India’s reasons for acquiring the S-400 have been justified as a response to hostile neighbors with which it has fought wars; both Pakistan and China are nuclear-capable and have a strategic partnership. Buying the S-400 gave China leverage over India which perceives China’s rapidly advancing missile capabilities as a threat. Pakistan’s nuclear doctrine is ambiguous to deter India. India has been working to create the perception that it is a world power and independent in its foreign policy choices, as it can maintain its relations with both the US and Russia. On the domestic front, the Indian government tries to satisfy its people that it will never compromise on Indian security.
Development of the S-400 began in 1980. It was announced by the Russian Air Force in January 1993, and successful tests were reported on 12th February 1999 at Kapustin Yar in Astrakhan. Completion of the project was announced in February 2004 and the system was approved for service in 2007. It can be equipped with four missile types: the short-range 40 km-range 9M96E, the medium-range 150 km-range 9M96E2, the long-range 200-250 km-range 48N6, and the very long-range 400 km-range 40N6E. It can quickly destroy incoming objects at a distance of 400 km but can detect an object in a 600 km range. The system is intended to engage manned aircraft and UAVs, ballistic missiles, and cruise missiles.
The freedom of operation for the Pakistan Air Force, even inside its territory, would be limited even in peacetime. The S-400 system helps the Indian Air Force establish a high degree of air control on the battlefields and over the sea. The challenge is its ability to nullify or reduce Pakistan’s ballistic missile-based deterrence capability, encouraging the Indian side to launch pre-emptive or surgical strikes. The question is whether Pakistan can assure its second-strike capability. Pakistan might develop hypersonic ballistic missiles besides super or hypersonic cruise missiles. It could opt for ground forces-led surgical strikes against S-400 missile sites. Pakistan’s intelligence setup must keep track of the S-400 induction program in India; the entire system can be neutralized by knocking out just one link in a functional chain.
Pakistan should increase the production of missiles because a specific type of missile, the 5P85TE2, is used in the S-400, so when the stock finishes, Pakistan can use other options like fighter jets and drones. The frozen conflict burning again in Ladakh has demonstrated to India’s high officials that China is a bigger threat than Pakistan; the Ladakh skirmish showed that India’s conventional capability and ability cannot meet that of the Chinese as their attention is focused on non-conventional capabilities.
As China is already familiar with the S-400 and China has successfully tested hypersonic missiles, Indian strategic decision-makers now have to consider which side they are more vulnerable on, Pakistan or China. In the Balakot crisis, India shot down their own helicopter with a surface-to-air missile. Their planes will not be saved from S-400 because miscalculation is possible in such a situation. India is importing weapons, aircraft, drones, submarines, and air defense systems from the US, Israel, France, and Russia. It is costly as they have to get training from each country to become familiar with the hardware and software.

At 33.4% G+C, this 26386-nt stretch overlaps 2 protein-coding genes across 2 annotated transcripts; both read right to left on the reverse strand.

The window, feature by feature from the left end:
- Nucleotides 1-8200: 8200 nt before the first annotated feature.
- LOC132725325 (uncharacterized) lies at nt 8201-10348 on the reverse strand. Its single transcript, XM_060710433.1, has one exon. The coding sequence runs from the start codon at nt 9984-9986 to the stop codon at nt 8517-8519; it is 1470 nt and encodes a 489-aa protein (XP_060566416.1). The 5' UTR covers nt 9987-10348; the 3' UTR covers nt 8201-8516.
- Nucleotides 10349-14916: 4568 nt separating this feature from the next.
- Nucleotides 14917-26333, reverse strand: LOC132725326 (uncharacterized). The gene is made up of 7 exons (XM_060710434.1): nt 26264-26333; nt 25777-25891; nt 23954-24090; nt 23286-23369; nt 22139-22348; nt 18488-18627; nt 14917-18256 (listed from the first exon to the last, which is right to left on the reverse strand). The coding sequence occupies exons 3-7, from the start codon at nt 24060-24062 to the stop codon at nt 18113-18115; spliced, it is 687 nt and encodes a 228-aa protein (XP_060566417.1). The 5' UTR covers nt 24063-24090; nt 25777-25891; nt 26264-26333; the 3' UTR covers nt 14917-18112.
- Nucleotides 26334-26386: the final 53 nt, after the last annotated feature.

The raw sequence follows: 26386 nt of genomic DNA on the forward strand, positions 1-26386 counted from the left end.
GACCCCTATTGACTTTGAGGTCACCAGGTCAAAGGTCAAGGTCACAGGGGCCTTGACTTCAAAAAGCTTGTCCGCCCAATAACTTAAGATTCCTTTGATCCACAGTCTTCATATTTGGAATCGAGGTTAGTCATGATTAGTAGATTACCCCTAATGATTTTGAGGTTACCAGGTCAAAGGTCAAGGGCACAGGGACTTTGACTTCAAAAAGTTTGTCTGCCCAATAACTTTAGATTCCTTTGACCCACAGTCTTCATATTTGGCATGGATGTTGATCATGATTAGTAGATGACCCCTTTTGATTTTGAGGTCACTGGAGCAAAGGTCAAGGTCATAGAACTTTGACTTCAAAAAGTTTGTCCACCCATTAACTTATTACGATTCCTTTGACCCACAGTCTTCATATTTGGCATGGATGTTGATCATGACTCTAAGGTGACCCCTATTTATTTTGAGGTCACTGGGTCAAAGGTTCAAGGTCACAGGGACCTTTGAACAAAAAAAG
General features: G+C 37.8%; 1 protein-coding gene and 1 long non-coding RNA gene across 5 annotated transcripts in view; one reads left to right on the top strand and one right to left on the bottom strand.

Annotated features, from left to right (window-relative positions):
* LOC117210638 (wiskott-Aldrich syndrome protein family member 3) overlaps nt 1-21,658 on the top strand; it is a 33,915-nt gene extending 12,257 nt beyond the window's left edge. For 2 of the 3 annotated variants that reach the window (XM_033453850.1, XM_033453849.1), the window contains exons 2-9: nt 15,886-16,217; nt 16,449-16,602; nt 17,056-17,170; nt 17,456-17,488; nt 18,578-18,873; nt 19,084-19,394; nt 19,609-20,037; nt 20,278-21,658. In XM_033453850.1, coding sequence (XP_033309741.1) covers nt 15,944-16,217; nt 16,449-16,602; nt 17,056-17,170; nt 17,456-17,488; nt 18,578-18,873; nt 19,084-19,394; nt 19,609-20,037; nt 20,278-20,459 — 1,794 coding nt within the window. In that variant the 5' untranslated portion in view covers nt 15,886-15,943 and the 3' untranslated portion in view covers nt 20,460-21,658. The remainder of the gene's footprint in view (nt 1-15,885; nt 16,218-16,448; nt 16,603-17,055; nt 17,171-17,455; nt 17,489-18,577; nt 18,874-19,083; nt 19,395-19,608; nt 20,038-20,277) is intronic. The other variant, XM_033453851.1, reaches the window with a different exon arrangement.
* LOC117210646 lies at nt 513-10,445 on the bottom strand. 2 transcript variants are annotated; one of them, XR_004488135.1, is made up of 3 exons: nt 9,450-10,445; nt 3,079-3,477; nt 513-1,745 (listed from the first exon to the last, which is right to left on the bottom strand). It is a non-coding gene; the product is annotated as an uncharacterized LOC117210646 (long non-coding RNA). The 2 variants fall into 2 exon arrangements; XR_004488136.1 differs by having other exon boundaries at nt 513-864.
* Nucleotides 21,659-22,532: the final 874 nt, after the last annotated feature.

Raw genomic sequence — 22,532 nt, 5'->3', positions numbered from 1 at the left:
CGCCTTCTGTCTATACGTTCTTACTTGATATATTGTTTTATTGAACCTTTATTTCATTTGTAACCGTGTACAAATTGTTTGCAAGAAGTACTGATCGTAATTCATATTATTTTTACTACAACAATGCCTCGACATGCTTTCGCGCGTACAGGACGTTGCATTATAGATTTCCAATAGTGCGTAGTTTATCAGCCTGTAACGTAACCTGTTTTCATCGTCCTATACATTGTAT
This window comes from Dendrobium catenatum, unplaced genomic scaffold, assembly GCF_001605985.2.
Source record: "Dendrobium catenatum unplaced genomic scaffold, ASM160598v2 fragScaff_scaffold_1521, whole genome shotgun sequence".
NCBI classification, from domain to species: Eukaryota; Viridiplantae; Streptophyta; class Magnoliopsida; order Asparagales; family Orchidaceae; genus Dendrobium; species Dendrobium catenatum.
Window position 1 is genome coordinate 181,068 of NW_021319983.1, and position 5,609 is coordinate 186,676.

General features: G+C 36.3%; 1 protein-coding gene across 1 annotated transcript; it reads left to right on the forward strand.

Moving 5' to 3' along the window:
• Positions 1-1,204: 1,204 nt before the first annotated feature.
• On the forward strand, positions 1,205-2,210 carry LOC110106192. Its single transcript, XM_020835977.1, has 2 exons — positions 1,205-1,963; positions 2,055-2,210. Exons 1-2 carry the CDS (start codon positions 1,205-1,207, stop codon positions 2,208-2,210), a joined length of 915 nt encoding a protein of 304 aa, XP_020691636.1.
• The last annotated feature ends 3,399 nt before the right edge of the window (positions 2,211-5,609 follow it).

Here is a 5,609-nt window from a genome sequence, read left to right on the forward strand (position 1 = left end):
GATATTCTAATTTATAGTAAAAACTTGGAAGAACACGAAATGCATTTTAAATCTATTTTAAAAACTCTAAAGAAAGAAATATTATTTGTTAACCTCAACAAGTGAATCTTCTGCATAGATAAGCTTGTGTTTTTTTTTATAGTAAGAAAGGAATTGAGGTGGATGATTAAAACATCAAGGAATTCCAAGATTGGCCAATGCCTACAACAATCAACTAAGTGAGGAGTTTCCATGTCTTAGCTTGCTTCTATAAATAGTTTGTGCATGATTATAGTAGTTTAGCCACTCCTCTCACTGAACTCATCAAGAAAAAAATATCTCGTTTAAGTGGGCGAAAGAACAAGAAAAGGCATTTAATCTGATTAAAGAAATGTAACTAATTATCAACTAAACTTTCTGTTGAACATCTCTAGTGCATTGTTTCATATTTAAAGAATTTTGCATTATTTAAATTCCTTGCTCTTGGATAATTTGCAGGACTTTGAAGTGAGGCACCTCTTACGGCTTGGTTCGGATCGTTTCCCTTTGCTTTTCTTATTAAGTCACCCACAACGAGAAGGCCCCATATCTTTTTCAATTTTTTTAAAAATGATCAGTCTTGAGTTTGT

Will India face CAATSA sanctions? The objective of CAATSA is to hurt the Russian military industry through sanctions. The US did not make any final decision to sanction India or not. But the US sanctions Turkey, which is a NATO ally, under CAATSA. This is a test for Biden whether he will endorse India or let them go because both consider China a common adversary. If the US does not sanction India, it will be apparent that the US can provide any state a waiver against China. The US will demand that India buy more arms from the US, and share the technology of S-400, which would help the US and NATO to understand its working. US Senators Warner and Cornyn are paving the way to concessions for India as it is the United States’ strategic partner.
The S-400 deal is also a political tool against Pakistan; whenever Pakistan and Russia come closer, India constantly pressurizes Russia with the intent of isolating Pakistan. An unending arms race is still going on between India and Pakistan, and India continues to disturb the balance of power in South Asia. After this deal, India is also interested in the S-550 and the S-500 Russian missile defense systems which are more advanced than the S-400. India and Russia signed a deal for more than 500,000 AK-203 rifles manufactured in India. Now three questions arise: first, will India use this coming deal as a political tool against Pakistan again, and how will Russia respond to it when Russia is interested in investing in Pakistan? Second, will the CAATSA apply to India this time or not? And finally, if Russia and India sign deals for the S-500 and S-550, how will China respond to this deal?
Conclusion. The arms race in the region is not only creating a security dilemma, it also requires use of a huge amount of money for their maintenance. These funds would be used for the development of people. The nuclear arms race can be avoided if both Pakistan and India exercise strategic restraint.